After all, according to those numbers, 44% pf people who earned more than $75,000 a year didn’t claim to be “very satisfied” with life.

There are certain things in life which are more important to happiness, than money: good health, a happy family life, good relationships, friends, a stress-free (or less stressful) life. Money can help to improve many of these factors, but first, a brief mention of the two most important things that money can’t buy:

  1. Hearts: Just like the song, you “can’t buy me love”. Getting someone to love you takes a lot of things, including plain dumb luck. Never try to spend your way into someone’s heart.
  2. Respect and Admiration: Your new luxury car or huge plasma TV will not make people admire you. Yes, they will think you are trying to impress. And of course they will wonder about just how insecure you are. But if you want someone to look up to you, you’ll have to make use of what you have inside yourself, not what you have inside your garage.

Despite the fact that money can’t guarantee happiness, there are some ways in which money will make you happier:

  1. Comfort: Money can buy you a sense of security. Not having to worry about the details of survival is a wonderful things. Insurance and health cover remove some of the uncertainties that would plague us otherwise.
  2. Education: We’re happier when faced with a challenge, and we have an immense capacity to grow. Whether it’s learning about art history or taking cooking classes, most of us have interests which we’d be happier pursuing.
  3. Travel: Travel broadens our horizons and lets us experience the wonder of something new. The funny thing is, even if a trip is bad, we tend to remember a lot of great things about it, later on.
  4. A life full of experiences: I am definitely a person who’d prefer to save the money than to splurge on Starbucks, but small daily pleasures do add up, whether it’s gourmet coffee, great home-cooked food, or a glass of nice wine. For some people, life is better when it’s enriched with the arts: reading a daily poem, or visiting the museum, might be your cup of tea.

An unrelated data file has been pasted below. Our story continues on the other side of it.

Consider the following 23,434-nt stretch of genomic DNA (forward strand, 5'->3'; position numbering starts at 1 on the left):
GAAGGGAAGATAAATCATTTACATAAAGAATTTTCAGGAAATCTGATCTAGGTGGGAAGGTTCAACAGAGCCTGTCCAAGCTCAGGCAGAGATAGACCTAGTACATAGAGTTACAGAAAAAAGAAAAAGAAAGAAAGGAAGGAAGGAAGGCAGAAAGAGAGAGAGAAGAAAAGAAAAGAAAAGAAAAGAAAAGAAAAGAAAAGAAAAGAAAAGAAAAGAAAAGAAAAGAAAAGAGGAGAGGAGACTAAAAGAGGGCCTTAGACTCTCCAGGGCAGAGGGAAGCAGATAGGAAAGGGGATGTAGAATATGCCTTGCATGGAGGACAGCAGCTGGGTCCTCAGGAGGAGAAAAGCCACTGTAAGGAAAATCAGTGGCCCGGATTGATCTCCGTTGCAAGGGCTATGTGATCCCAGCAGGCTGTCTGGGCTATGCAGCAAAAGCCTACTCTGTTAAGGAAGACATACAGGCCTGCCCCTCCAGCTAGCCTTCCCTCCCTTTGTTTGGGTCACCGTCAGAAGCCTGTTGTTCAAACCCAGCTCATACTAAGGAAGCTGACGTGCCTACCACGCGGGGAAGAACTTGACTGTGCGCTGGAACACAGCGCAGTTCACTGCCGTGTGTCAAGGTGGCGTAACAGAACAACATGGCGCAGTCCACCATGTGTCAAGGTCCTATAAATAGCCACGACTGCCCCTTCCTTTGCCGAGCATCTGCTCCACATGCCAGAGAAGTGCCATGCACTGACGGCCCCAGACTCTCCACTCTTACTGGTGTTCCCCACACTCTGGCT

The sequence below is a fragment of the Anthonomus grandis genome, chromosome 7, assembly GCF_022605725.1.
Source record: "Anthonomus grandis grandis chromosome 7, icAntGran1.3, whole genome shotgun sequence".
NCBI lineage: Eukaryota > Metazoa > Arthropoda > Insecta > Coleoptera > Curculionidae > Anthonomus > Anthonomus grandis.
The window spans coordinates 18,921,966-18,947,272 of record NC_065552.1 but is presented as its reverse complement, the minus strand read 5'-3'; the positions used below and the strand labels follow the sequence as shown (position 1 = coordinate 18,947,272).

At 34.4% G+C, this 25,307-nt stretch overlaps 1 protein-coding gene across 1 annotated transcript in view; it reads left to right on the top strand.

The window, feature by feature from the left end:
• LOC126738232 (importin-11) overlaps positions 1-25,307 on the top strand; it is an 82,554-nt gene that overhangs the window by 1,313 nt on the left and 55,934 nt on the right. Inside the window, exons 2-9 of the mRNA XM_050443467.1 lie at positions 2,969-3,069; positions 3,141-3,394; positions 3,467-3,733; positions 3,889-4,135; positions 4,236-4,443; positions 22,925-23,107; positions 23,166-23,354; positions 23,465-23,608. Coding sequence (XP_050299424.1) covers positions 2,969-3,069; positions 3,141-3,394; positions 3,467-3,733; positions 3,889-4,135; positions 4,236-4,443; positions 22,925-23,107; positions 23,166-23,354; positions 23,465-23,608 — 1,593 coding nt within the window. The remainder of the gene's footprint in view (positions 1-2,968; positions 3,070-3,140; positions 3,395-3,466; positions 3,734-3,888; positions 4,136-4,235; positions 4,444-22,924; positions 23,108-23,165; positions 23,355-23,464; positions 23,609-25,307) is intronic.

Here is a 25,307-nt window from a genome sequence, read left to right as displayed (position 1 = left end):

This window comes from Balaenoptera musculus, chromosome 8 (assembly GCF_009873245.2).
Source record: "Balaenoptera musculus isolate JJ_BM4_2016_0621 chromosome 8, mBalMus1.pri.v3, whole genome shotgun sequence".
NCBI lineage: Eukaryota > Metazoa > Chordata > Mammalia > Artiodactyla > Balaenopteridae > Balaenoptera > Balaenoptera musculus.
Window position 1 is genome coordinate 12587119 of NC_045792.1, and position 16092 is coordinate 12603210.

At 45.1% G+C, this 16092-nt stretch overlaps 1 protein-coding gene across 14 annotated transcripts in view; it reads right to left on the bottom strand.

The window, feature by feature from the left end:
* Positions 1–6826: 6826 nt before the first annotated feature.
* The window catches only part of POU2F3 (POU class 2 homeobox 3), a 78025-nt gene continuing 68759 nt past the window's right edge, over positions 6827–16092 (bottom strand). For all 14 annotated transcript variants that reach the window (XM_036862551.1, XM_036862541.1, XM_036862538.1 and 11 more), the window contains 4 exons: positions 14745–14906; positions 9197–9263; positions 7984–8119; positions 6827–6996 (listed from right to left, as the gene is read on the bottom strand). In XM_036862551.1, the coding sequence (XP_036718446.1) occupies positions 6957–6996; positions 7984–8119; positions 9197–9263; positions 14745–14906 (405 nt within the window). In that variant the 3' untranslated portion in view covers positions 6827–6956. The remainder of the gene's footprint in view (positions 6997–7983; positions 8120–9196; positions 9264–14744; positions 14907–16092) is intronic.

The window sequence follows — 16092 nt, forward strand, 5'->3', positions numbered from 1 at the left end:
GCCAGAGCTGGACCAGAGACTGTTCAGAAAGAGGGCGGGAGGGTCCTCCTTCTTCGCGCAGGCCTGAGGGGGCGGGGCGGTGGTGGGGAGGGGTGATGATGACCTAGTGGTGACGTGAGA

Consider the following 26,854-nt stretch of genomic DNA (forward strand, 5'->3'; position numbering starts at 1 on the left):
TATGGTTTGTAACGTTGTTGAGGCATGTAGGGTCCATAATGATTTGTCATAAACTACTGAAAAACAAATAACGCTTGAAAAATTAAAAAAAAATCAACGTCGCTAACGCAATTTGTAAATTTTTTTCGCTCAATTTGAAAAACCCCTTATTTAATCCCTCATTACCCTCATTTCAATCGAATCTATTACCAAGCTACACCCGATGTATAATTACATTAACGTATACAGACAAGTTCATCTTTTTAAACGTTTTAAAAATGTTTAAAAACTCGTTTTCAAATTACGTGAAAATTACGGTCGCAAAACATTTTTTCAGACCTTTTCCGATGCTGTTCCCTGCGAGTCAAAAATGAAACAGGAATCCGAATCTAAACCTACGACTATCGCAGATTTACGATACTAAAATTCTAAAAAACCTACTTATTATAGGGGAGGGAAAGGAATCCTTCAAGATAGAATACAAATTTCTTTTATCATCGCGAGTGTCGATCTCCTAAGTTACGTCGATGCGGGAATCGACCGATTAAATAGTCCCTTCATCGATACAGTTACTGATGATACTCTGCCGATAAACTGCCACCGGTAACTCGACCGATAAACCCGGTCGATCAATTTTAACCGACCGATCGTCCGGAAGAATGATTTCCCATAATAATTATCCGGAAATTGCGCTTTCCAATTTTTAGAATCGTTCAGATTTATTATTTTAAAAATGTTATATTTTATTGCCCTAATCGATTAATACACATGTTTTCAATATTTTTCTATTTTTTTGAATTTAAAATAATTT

5. Memories: Life is better when you have something to remind yourself of your wonderful past. Take pictures, buy silly souvenirs, and leave things that remind you of where you’ve been, nearby.
  6. Beautiful surroundings: Money can buy you a nice home, nice interior decoration, and expensive flowers. As humans, we tend to appreciate the beautiful things in life, so it’s worthwhile spending to make our living spaces a joy to look at.
  7. Beauty: We may be fickle, but study after study shows that attractive people are happier. I’m completely against obsessing with looks, but spending a bit for a good haircut, comfortable and stylish clothes, and mood-enhancing perfume, certainly pays off. And any woman will tell you that shoes are a girl’s second-best friend 🙂
  8. Nearness to work: I can’t remember the exact studies right now, but I once read about how the daily commute adds to our stress. And I don’t think that anyone loves their commute. So, live near your office, or work at home. If you can’t do those, try to make the commute less horrible, be it with an i-Pod, or a chauffeur-driven car.
  9. Health: Money can’t buy you health, but you can certainly spend on healthy things that will make you feel better, including organic food, a swimming pool and gym membership. It’s up to you to put the healthy things you buy, to good use. Of course, money can also buy treatment options, but a good health plan should cover those.
  10. Relaxation: Soothing music, yoga classes and massages: don’t dismiss them before you’ve tried them.
  11. Friends: In no way can money buy you friends. But we’re happy when we’re social, and money spent on friends and being friendly, makes us happier in the long run. So, that Sunday brunch, your best friend’s birthday gift, and the dinner party you were planning to host, are all worth the time and effort. And money.
  12. Kids: Obviously, I’m not suggesting you buy kids, or even attempt to buy their affection. But they’re expensive brats, and spending on them goes a long way (as any parent will attest). I feel like this is a self-explanatory point, but whether it’s spending to get the kids out of the way (baby sitting) or to make them more tolerable to be around (education, entertainment, food, etc) kids tend to make us happier.